Sermon Nov. 19, 2017 Judges Chapter 18 “How Can You Know You’re a Success?”

Judges Sermon Chapter 18                  Judges Sermon # 22      

Nov. 19, 2017        “How Can You Know That You’re a Success?” 

Pastor Louis Prontnicki               Maple Glen Bible Fellowship Church

 

Imagine that you are attending your 30th or 40th or 50th high school class reunion. You met up with an old friend from high school days, and after you catch up on the last few decades, he or she asks you a question that takes you by surprise: “So do you think your life has been a success?” And as you fumble for an answer, your mind races with questions like “What is success? How do you measure success? By the career you had? How much money you made? By the house you live in? By the number of children and grandchildren who are doing well in life? By your accomplishments in your church, your community, or your hobbies?”    Or what if you attended a Christian high school, and the other person asked you, “Has you Christian life been a success? Have you successfully followed Jesus as a disciple?”

In Judges chapter 18 we read about one of the 12 tribes of Israel, the tribe of Dan, or the Danites. And as we look at what they accomplished in this story, we should ask ourselves, “Were they successful?”  Because this isn’t just a story about some people who lived a long time ago, in a place thousands of miles from here. No. This is a story that makes us look at our own lives and ask those haunting questions: “What is success, anyway?” “Have I been successful?” “Have I been successful as a Christ-follower?”  and “How do I really know if I am successful… or a self-deluded failure?”

When they originally entered into the Promised Land, the Tribe of Dan showed itself to be a failure, compared to what the other tribes of Israel were able to do. So they wanted a fresh start somewhere else; they wanted a new beginning. [And some of you have wanted that as well, haven’t you? You sought a fresh start with a new spouse, a new career, a new location, or a new church, where no one would know your past, your sins, or your shame.]

The Danites desperately wanted this new venture to succeed, as they relocated to a different area. They wanted the Lord to bless their plans. They wanted to make sure that they had the right priest, the right order of worship, and that they were doing all the right things.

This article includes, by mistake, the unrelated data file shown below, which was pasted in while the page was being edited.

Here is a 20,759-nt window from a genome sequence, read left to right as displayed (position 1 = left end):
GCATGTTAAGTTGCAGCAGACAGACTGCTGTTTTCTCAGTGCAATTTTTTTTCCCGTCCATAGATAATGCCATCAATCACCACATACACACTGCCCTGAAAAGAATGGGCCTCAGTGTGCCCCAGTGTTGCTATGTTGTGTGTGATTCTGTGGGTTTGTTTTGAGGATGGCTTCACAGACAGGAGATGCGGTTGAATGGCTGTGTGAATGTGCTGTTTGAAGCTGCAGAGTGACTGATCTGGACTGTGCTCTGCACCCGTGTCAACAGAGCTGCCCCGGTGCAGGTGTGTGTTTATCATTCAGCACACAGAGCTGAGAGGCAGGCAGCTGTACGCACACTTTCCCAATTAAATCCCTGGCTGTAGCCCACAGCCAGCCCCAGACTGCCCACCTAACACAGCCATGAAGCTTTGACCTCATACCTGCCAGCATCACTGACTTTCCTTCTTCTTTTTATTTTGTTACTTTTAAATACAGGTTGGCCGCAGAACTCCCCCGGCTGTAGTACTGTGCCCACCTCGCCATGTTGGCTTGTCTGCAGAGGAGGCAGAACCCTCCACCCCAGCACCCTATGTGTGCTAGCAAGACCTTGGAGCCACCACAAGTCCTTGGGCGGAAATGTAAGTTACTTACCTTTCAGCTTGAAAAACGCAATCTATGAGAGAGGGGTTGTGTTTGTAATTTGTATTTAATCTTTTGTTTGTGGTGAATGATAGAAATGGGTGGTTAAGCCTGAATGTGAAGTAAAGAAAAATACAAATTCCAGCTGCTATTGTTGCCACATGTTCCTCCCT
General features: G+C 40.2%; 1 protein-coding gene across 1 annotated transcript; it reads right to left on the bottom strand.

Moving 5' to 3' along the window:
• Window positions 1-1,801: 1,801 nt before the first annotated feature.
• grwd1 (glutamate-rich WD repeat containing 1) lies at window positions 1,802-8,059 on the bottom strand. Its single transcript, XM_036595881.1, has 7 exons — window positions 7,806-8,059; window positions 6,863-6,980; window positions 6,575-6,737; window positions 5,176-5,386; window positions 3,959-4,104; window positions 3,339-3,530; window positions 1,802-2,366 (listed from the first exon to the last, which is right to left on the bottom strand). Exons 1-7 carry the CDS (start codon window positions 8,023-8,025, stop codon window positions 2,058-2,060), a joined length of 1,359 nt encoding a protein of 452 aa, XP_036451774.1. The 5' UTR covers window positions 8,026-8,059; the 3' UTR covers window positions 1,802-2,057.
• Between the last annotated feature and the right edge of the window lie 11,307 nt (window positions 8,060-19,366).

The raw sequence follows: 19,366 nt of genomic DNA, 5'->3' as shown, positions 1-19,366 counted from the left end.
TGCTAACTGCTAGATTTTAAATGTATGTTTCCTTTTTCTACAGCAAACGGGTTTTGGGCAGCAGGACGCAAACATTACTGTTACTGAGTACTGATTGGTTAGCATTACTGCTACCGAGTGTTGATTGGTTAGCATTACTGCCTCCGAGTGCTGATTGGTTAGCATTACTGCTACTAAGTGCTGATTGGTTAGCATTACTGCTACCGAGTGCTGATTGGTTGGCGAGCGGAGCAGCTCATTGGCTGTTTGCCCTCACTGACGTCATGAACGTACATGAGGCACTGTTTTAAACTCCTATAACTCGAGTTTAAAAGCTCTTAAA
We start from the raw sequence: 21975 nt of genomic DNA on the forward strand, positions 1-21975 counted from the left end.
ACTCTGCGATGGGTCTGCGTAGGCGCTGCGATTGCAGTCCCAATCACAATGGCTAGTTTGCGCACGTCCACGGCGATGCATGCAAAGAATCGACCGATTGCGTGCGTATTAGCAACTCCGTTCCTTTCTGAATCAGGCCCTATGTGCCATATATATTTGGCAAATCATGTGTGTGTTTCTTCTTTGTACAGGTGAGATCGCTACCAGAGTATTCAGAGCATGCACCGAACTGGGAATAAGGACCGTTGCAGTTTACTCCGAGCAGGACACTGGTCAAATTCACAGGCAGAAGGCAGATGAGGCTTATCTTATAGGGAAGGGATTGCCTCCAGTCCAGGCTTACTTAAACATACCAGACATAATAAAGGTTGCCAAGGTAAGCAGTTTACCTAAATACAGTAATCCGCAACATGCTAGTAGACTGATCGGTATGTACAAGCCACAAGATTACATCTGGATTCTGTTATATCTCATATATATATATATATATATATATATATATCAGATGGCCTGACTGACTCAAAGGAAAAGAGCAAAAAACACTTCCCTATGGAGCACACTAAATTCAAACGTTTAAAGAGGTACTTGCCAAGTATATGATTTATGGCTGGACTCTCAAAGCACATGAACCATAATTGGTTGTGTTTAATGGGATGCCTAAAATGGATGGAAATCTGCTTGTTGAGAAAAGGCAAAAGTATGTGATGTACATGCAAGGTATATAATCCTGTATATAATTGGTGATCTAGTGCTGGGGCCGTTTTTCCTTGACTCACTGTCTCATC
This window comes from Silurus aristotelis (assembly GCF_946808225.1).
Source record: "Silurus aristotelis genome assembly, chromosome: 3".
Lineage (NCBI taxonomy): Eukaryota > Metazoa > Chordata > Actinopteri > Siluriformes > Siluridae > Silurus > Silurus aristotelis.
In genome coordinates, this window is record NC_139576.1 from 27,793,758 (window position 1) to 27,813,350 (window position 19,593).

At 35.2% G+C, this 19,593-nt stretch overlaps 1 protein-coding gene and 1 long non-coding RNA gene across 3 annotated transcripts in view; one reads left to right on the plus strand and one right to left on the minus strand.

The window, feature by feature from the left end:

And to all outward appearance, it seemed that the Danites had succeeded. They got everything they were hoping for.  Or did they? Let’s see.

 

  1. A Desirable Location is No Guarantee of Success.

The three most important words in real estate: location, location, location!

Until now the tribe of Dan had not found a successful location in the Promised Land. The Danites had failed to take the inheritance that was promised to them by God. They failed to put faith into action, and in Judges 1:34 we find them bottled up on hilly terrain by the Amorites. But now the tribe of Dan decided to do something about their location, by checking out new places to live and then by preying upon a prosperous yet defenseless territory. So they spied out Laish and then conquered it, and renamed it “Dan.”

Now to all outward appearances, it looks as if Dan has finally received their promised inheritance. They acted on the good report of their five spies – the way Israel should have done back in Numbers 13, when they heard the report of the two faithful spies. But their spying and their conquering were actually a parody of the God-ordained conquest of the land. For Dan had seized land that God had not intended them to take. Their conquering of this land did not fall under the Lord’s command and blessing to inhabit the Promised Land.

So while it looks as if they are fulfilling the Biblical pattern of conquering the Promised Land, they are actually doing so out of greed, not obedience, and they are fighting the wrong people. Yet in all this, they feel they have the blessing and guidance of the Lord! (Invoking the name of the Lord and of God in 18:5-6 and 10.)

And if we look down the road a few hundred years, we would see that this paradise of Laish would eventually became a major center of idolatry, for King Jeroboam would establish one of his two golden calves right there in the middle of Dan! (See 1 Kings 12:28-30 “The people even went as far as Dan to worship (the golden calf) there.”

The lesson here is that simply landing in a seemingly great location does not guarantee that you have God’s blessing.  A nice house in the suburbs does not guarantee success in God’s eyes, and neither does a beautiful and modern church building. Neither the best seats in the theater nor the seats closest to the President guarantee that you’ve made it.  Neither a new church nor a new spouse nor a new career nor retirement will guarantee real success. For real success is found in the place of trust in Jesus and obedience to the Lord. Real success is found in being located “In Christ,” in being given a heart transformation by God the Holy Spirit? Have you experienced that?

 

  1. A Dynamic Leader is No Guarantee of Success.

The author of Judges has a surprise for us at the end of chapter 18. For here he reveals the identity of this priest-for-hire, this Lease-a-Levite who jumps at every chance to get ahead in his career, whatever the cost. For here we see that this Levite is none other than “Jonathan, son of Gershom, the son of Moses.”

This revelation would be like interviewing a candidate to be your next pastor, and you find out at the end that he is Billy Graham’s grandson or Tim Keller’s son-in-law!  And the pastoral nominating committee thinks to themselves, “Wow! What a chance to be connected with such a famous evangelists or pastor! This will add prestige and honor to our church!”

Indeed, the triumph of the Danites snagging “Jonathan, son of Gershom, the son of Moses” as their priest seems like a brilliant stroke of luck for them….until you realize that he’s leading them in the worship of idols, and not in the worship of the true and living God!